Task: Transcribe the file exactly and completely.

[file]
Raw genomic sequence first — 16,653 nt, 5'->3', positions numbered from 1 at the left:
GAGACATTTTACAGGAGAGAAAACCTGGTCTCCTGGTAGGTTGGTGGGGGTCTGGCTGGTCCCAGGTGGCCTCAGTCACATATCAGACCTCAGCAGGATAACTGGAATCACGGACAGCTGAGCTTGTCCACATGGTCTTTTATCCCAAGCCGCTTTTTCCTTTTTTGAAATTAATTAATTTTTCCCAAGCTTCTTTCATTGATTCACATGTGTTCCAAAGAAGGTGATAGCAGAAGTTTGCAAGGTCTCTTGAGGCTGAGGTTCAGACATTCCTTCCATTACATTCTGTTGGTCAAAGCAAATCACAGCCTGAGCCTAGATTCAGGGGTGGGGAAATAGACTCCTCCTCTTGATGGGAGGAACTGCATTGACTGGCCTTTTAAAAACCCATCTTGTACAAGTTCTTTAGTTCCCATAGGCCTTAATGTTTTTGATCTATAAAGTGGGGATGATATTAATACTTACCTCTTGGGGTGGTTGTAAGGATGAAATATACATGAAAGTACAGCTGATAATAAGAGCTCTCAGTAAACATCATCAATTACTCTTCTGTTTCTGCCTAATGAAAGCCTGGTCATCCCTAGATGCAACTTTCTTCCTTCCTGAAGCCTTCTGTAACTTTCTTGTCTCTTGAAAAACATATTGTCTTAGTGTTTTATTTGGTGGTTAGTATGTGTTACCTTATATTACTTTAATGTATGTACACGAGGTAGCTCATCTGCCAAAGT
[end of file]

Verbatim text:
Raw genomic sequence first — 16,653 nt, 5'->3', positions numbered from 1 at the left:
GAGACATTTTACAGGAGAGAAAACCTGGTCTCCTGGTAGGTTGGTGGGGGTCTGGCTGGTCCCAGGTGGCCTCAGTCACATATCAGACCTCAGCAGGATAACTGGAATCACGGACAGCTGAGCTTGTCCACATGGTCTTTTATCCCAAGCCGCTTTTTCCTTTTTTGAAATTAATTAATTTTTCCCAAGCTTCTTTCATTGATTCACATGTGTTCCAAAGAAGGTGATAGCAGAAGTTTGCAAGGTCTCTTGAGGCTGAGGTTCAGACATTCCTTCCATTACATTCTGTTGGTCAAAGCAAATCACAGCCTGAGCCTAGATTCAGGGGTGGGGAAATAGACTCCTCCTCTTGATGGGAGGAACTGCATTGACTGGCCTTTTAAAAACCCATCTTGTACAAGTTCTTTAGTTCCCATAGGCCTTAATGTTTTTGATCTATAAAGTGGGGATGATATTAATACTTACCTCTTGGGGTGGTTGTAAGGATGAAATATACATGAAAGTACAGCTGATAATAAGAGCTCTCAGTAAACATCATCAATTACTCTTCTGTTTCTGCCTAATGAAAGCCTGGTCATCCCTAGATGCAACTTTCTTCCTTCCTGAAGCCTTCTGTAACTTTCTTGTCTCTTGAAAAACATATTGTCTTAGTGTTTTATTTGGTGGTTAGTATGTGTTACCTTATATTACTTTAATGTATGTACACGAGGTAGCTCATCTGCCAAAGT